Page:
About The Wilderness School

About Our Staff
Fall 2009 Pictures
Philosophy and Methodology
Wilderness School At-A-Glance
Wilderness School Expedition DVD

The Wilderness School, located in East Hartland, Connecticut, provides a therapeutic wilderness challenge program for male and female adolescents who exhibit unacceptable behavior or have family difficulties.

The Wilderness School adapted the models of the American Outward Bound Schools and the general framework of social group work practice for the design of the wilderness experience. The design consists of a combination of these and other methodologies and is designed to teach self-reliance and responsibility as well as to improve self-esteem. Evaluations have demonstrated that program graduates show improved self-concept and social functioning, and are less likely to break the law or be involved with drugs or alcohol.

The program course area follows the Appalachian Trail corridor of the Taconic and Berkshire Mountain ranges of Connecticut and Massachusetts, as well as the adjoining areas of the Housatonic River Valley.

Several different program types are offered and comprise a continuum of services offered to our students.

In the summer, students attend 5-Day and 20-Day Expeditions in groups of ten with two or three Instructors and with the support of base camp staff.

Each Expedition student must pass through an Enrollment and Orientation phase of the Wilderness School prior to attending.

Expedition students are required to set goals for their experiences with the program and for their lives in the community once they have finished their courses.

The Wilderness School also conducts numerous Short Courses, from 1-3 days in length, year round for groups seeking adventure education services.

These Short Courses may be Wilderness Challenge activities such as rock climbing, ropes course, canoeing or cross country skiing, or group initiative courses designed for specific groups and programs.

All 20-Day and 5-Day Expedition Program students are also eligible to participate in a fall through spring Follow-Up Program. Those attending 1-day Short Courses may elect to apply for 20-day or 5-day Expeditions.

The Wilderness School student population is diverse and representative of varied backgrounds.

A central element of the Wilderness School is the cooperative involvement of the family, Referring Agency and Wilderness School staff.

The Wilderness School is licensed as a Youth Camp by the State of Connecticut Department of Public Health.

About Our Staff:

The Wilderness School staff is committed to the belief that all students have the inherent ability to succeed and that the group process is a key element in a youth's growth and change.

Staff backgrounds range from Outward Bound, National Outdoor Leadership School, Wilderness Education Association and alternative programs for youth to experience in social work and education.

The staff is proficient in group work and individual counseling for adolescents. Other areas of expertise include substance abuse prevention, conflict resolution, and adolescent development.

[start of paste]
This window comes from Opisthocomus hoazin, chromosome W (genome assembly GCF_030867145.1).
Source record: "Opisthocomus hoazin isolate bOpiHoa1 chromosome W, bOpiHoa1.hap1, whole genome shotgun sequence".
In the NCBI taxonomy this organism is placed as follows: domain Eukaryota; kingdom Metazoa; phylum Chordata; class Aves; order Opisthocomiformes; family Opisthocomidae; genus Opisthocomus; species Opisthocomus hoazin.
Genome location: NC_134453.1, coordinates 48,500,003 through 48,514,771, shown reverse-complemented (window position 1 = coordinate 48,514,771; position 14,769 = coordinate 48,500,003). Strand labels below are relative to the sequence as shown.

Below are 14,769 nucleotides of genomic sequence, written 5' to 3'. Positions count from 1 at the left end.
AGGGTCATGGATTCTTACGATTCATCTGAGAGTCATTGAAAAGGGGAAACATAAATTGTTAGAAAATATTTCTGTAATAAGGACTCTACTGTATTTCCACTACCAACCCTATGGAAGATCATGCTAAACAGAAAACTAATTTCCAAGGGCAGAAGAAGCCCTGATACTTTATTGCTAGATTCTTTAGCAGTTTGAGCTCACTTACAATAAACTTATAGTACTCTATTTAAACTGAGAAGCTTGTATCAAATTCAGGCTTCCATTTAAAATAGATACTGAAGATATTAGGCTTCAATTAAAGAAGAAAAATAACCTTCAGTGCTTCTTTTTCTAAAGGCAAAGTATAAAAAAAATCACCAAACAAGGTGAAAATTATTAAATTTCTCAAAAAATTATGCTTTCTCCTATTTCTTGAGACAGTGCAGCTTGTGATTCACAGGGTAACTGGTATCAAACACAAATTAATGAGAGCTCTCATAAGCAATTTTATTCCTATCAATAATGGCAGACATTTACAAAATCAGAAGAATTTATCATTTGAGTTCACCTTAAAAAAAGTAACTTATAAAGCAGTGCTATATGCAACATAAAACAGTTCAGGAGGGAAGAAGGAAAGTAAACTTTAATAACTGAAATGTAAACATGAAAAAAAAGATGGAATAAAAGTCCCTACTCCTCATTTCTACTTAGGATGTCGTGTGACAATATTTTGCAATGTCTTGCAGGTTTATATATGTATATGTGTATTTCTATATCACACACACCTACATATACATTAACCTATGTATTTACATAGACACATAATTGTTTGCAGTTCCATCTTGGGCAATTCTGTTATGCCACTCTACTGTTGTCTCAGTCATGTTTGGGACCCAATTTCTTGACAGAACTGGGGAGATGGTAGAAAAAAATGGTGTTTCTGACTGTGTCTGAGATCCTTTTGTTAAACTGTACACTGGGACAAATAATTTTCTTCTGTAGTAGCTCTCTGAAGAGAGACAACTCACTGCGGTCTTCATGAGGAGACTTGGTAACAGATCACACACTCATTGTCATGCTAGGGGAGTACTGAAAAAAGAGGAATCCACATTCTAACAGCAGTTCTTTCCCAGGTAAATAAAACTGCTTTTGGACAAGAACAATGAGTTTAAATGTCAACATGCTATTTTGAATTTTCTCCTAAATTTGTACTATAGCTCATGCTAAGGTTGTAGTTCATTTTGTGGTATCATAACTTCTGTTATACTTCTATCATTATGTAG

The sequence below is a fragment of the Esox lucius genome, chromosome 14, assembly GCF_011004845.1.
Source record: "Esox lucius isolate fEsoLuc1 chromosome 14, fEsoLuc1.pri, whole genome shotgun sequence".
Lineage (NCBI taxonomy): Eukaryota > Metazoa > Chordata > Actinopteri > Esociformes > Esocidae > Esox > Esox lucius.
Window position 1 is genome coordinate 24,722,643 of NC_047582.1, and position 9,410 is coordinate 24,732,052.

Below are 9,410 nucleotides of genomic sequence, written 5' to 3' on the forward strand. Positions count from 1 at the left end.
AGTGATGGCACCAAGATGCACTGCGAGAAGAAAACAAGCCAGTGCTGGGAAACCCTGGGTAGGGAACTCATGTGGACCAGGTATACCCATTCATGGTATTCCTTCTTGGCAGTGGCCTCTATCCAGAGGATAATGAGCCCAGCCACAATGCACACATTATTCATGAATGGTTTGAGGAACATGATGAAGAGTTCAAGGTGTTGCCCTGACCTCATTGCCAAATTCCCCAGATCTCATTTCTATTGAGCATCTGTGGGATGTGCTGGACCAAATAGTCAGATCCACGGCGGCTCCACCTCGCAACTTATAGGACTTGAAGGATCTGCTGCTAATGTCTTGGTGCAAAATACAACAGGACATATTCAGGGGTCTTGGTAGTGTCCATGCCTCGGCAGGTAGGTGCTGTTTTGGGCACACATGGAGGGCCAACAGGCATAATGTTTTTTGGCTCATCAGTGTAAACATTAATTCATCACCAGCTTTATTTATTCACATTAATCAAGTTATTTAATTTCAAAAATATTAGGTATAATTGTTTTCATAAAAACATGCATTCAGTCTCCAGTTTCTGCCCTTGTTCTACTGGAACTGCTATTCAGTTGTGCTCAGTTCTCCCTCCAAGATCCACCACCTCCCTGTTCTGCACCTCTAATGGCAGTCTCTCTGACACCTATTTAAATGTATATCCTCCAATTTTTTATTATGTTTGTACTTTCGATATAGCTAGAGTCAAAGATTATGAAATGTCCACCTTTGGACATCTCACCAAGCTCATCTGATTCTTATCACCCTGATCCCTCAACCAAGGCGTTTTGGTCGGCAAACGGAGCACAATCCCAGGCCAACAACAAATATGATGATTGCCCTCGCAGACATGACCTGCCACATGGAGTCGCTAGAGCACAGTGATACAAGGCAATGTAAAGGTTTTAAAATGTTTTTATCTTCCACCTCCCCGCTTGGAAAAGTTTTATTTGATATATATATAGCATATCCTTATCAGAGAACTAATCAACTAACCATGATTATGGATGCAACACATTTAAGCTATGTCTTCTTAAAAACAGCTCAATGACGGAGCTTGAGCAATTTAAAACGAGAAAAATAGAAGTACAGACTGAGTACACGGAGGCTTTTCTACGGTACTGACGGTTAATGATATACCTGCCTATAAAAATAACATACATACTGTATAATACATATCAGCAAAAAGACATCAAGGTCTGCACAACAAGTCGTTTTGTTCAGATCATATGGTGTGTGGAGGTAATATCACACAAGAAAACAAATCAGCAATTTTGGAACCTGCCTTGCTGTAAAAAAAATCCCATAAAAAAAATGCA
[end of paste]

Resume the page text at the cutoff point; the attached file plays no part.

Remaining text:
Each full-time program staff is certified with a minimum of Wilderness First Responder (WFR) and professional cardio-pulmonary resuscitation (CPR).

Each full-time program staff also has had extensive training and personal experience in wilderness skills, including white water paddling, rock climbing, caving, winter programming, ropes course management, and wilderness expedition travel.

Seasonal instructors and base camp staff bring an added variety of backgrounds from across the country to the summer program.

Each is certified with a minimum of Wilderness First Aid and professional C.P.R., with staff at Instructor level and above certified as WFR or Wilderness Advanced First Aid.

Seasonal staff members frequently work throughout the year as professional outdoor leaders, while others are youth workers, teachers, or college students studying social work or experiential education. They are often recognized for their technical skills, outdoor safety judgment, athletic ability, enthusiasm, and concern for youth.

Philosophy and Methodology:

  • Small Group Process: Wilderness School groups are largely responsible for the outcome of the course. Through discussion and experience, the group learns teamwork, problem solving, and decision-making. The group is expected to advocate positive values such as respect and compassion, and to develop an ability to perform with increasing self-direction.
  • Processing of Experience: Course experiences are discussed and processed by the individual and the group for the course’s impact to be made relevant. On wilderness courses, a major emphasis is placed on briefing and debriefing each day and activity, and on relating these subjects to meaningful examples from the student’s life.
  • Graduated Challenges: The course consists of a series of graduated, achievable challenges intended to establish a pattern of success. These require continually increasing effort and produce related feelings of accomplishment.
  • Use of Natural Consequences: The natural consequences of one’s actions or inactions are used to a safe and reasonable degree. The simplified environment of the course dispenses immediate, impartial consequences that may be utilized as learning experiences for students.
  • Experiential Learning: Learning by doing is emphasized in skills instruction. Group members are active participants in lessons and are given the responsibility to learn the skills necessary for the successful completion of the course.
  • Twenty-Four Hour Programming: Programming twenty-four hours per day provides an intensive experience resulting in an eventual confrontation with one’s limits. This experience produces opportunities for students and the group to expand limits and gain positive self-awareness.